AVR Development board, Step-by-Step-Tutorial
How to build an Atmega8 development board
LCD headers (Optional)
This step is optional and works only if you have exactly followed the tutorial. The headers and grids are planned in such a way that from left to right, there are exactly 16 grids. If you have opted for a smaller board or if you have skipped / saved a few grids, stop here; there is no use going further.
Note: You can still use a separate LCD module by connecting wires from LCD module to this board. What really happens in the following part of this tutorial is help you save a few wires to make things compact.
Few things to keep in mind before attempting this:
- The power line (5V) and ground line will be connected to the first two and the last two pins of LCD header, which is your only saving,
- Your battery should be powerful to run both the board and LCD module. If you are using anything less than 1000mA, it may not work as expected.
- Even though you use this, you still need to use command and data lines separately by connecting additional wires.
If you are fine with the points mentioned above, well, follow the steps below.
Add a 16 pin male header just above the status LED and resistor
Solder the first and last two pins in the same line. That means power and ground lines are connected to either sides of the LCD module.
As a last step, connect each pin in male header to each pin of female header. This can be later used to plug in a general purpose alphanumeric LCD module with 16 pins. Trim the remaining leads from LED.
You now have an atmega8 development board with an LCD connector too.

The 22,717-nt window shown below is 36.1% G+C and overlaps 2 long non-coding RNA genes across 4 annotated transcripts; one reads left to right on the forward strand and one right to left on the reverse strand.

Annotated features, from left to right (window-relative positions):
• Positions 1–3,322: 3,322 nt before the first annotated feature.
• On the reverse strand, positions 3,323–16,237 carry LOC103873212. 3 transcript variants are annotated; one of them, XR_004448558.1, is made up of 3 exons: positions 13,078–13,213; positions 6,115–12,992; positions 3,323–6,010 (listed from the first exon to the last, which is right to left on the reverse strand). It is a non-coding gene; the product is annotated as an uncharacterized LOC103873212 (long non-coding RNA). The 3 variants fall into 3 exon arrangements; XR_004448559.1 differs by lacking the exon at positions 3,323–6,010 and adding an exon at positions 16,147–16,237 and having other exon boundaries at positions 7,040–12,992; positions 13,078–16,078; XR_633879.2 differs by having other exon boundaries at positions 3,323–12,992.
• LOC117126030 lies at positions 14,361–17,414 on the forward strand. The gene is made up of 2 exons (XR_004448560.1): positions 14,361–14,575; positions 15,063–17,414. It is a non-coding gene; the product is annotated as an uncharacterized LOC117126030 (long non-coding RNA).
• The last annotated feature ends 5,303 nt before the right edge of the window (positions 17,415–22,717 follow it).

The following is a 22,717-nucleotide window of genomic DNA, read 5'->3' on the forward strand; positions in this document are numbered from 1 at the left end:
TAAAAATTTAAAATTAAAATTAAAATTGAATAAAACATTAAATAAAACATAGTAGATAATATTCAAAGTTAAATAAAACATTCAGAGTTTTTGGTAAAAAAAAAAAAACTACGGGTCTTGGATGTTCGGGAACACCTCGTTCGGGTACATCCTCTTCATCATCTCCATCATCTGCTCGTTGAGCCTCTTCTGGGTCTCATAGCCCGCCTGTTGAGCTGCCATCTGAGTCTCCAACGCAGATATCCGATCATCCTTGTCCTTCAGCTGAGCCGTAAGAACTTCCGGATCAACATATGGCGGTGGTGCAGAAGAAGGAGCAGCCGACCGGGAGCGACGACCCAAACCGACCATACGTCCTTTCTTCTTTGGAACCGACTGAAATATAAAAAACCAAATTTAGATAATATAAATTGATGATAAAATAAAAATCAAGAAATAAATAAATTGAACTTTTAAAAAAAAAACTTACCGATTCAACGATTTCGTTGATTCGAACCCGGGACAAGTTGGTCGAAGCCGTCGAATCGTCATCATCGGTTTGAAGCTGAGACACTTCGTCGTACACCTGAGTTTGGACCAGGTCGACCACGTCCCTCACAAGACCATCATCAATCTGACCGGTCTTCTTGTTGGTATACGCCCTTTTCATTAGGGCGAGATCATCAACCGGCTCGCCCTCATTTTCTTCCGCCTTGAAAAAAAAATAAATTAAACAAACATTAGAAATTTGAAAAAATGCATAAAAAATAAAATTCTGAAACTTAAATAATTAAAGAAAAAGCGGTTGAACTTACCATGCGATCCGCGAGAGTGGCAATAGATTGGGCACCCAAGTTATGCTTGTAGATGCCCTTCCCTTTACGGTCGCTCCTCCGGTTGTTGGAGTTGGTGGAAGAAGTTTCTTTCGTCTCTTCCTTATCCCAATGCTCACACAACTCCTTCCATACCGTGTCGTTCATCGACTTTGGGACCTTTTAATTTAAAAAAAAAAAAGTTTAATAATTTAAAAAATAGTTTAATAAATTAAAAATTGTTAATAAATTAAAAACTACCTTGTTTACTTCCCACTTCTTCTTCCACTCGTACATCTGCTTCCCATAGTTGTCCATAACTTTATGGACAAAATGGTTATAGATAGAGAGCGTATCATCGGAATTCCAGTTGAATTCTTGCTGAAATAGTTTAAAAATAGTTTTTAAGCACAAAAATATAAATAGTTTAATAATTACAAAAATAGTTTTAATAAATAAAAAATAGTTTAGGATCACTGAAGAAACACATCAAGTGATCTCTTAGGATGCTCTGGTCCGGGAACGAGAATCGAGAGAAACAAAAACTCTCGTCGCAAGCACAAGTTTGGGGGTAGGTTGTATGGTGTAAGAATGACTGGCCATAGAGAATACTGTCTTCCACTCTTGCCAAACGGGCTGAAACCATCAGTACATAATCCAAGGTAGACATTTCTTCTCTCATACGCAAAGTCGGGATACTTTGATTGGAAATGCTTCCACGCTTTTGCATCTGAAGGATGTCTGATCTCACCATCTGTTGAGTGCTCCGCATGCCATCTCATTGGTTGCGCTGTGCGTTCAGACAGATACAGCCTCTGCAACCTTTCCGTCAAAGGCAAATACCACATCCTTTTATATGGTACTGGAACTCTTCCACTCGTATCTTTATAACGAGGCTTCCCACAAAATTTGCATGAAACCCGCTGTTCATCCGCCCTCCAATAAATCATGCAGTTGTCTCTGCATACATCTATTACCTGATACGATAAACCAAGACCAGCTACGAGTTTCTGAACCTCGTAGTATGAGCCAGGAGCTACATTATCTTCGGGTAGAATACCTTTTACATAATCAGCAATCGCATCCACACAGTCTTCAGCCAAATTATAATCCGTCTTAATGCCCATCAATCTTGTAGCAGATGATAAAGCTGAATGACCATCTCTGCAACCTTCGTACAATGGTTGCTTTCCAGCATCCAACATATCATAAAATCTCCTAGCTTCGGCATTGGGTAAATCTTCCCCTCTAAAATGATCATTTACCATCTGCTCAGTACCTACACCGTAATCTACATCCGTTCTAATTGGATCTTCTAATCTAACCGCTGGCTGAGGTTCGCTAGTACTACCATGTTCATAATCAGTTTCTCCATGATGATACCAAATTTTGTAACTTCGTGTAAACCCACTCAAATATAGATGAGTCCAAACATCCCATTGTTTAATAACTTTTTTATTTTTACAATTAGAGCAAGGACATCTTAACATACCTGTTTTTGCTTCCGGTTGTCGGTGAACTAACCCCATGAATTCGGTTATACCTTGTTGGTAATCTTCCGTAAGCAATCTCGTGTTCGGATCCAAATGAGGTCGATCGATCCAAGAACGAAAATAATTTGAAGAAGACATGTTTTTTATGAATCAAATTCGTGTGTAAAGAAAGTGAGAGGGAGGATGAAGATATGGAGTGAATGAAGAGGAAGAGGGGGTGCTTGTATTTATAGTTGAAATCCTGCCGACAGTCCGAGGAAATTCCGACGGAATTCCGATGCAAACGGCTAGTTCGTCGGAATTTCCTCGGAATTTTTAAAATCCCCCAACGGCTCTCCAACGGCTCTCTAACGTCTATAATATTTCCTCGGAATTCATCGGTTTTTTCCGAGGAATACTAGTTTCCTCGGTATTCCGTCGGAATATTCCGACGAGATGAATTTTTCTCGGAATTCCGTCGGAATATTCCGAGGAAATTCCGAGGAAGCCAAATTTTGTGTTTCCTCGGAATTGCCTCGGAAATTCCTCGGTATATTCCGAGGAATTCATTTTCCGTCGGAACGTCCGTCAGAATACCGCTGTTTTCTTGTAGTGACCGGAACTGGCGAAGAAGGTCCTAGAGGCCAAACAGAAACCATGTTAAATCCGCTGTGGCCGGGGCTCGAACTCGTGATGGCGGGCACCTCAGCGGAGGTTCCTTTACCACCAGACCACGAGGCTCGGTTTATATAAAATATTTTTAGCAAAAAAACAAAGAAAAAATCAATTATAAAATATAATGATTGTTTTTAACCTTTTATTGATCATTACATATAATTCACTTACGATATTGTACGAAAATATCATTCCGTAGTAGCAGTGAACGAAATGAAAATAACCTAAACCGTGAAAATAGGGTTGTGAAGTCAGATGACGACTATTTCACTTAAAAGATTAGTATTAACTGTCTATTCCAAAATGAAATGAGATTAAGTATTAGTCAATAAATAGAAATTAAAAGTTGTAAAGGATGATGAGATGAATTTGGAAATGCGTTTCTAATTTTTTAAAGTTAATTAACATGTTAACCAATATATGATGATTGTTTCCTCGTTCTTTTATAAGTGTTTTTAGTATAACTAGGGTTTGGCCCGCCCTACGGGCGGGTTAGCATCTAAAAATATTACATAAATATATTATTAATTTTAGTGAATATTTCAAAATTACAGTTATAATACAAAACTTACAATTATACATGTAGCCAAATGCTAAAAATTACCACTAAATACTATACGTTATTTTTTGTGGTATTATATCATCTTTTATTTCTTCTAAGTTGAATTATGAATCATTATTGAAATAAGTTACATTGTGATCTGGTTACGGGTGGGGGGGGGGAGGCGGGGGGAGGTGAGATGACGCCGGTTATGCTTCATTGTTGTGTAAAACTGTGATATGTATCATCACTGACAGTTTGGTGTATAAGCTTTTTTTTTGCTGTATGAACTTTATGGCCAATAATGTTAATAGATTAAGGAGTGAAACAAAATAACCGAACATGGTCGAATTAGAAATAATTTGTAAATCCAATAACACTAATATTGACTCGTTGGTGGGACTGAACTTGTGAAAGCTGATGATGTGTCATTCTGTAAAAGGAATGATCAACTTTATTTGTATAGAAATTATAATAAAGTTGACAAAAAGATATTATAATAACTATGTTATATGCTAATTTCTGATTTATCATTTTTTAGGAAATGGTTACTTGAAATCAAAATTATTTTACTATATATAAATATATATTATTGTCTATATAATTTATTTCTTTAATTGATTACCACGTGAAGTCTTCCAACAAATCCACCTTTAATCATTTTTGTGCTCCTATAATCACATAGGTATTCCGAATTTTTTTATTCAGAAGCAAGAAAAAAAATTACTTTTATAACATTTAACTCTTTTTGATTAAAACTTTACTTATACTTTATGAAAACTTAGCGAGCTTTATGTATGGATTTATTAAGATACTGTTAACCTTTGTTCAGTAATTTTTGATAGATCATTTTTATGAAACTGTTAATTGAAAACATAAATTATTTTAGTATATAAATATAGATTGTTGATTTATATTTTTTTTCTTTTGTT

The next two images shows Atmega8 development board schematic. This schematic is my way of representing connections so that it is easier for a beginner to learn rather than faint looking at those complicated diagrams.
What if things don’t work as expected?
Well! Then say goodbye to soldering and robotics :)
It is actually rare that something works on the first try. So, what could be the problem? First of all, verify if you have followed the tutorial exactly as is. Then, pull out your Multimeter and check for connectivity; Check if you have soldered in the wrong places or left off at the right spaces. If all else fails, drop a line in the forum and you will find help.
Note: You can see one more LED inserted and connected if you have observed the first image. That was added for a project of mine and it creates more problems than smiles. But if you are seriously unhappy for not telling you how, then here is the description. The LED connected is a dual color LED connected to two additional pins next to it. When an application asks for, I can pull two wires from the microcontroller and connect it. The drawback of this LED is that a "low" on the LED pin drives it on and a high drives it off, which is normally the other way in most applications.
Word of caution: Follow the above tutorial at your own risk. Take necessary precautions like wearing eye protection, gloves etc.
Next you can plan for a robot. Use this development board as a brain and show off to your friends and be proud. There are still few more additions left for this board and will update the tutorial with more add-ons. Enjoy.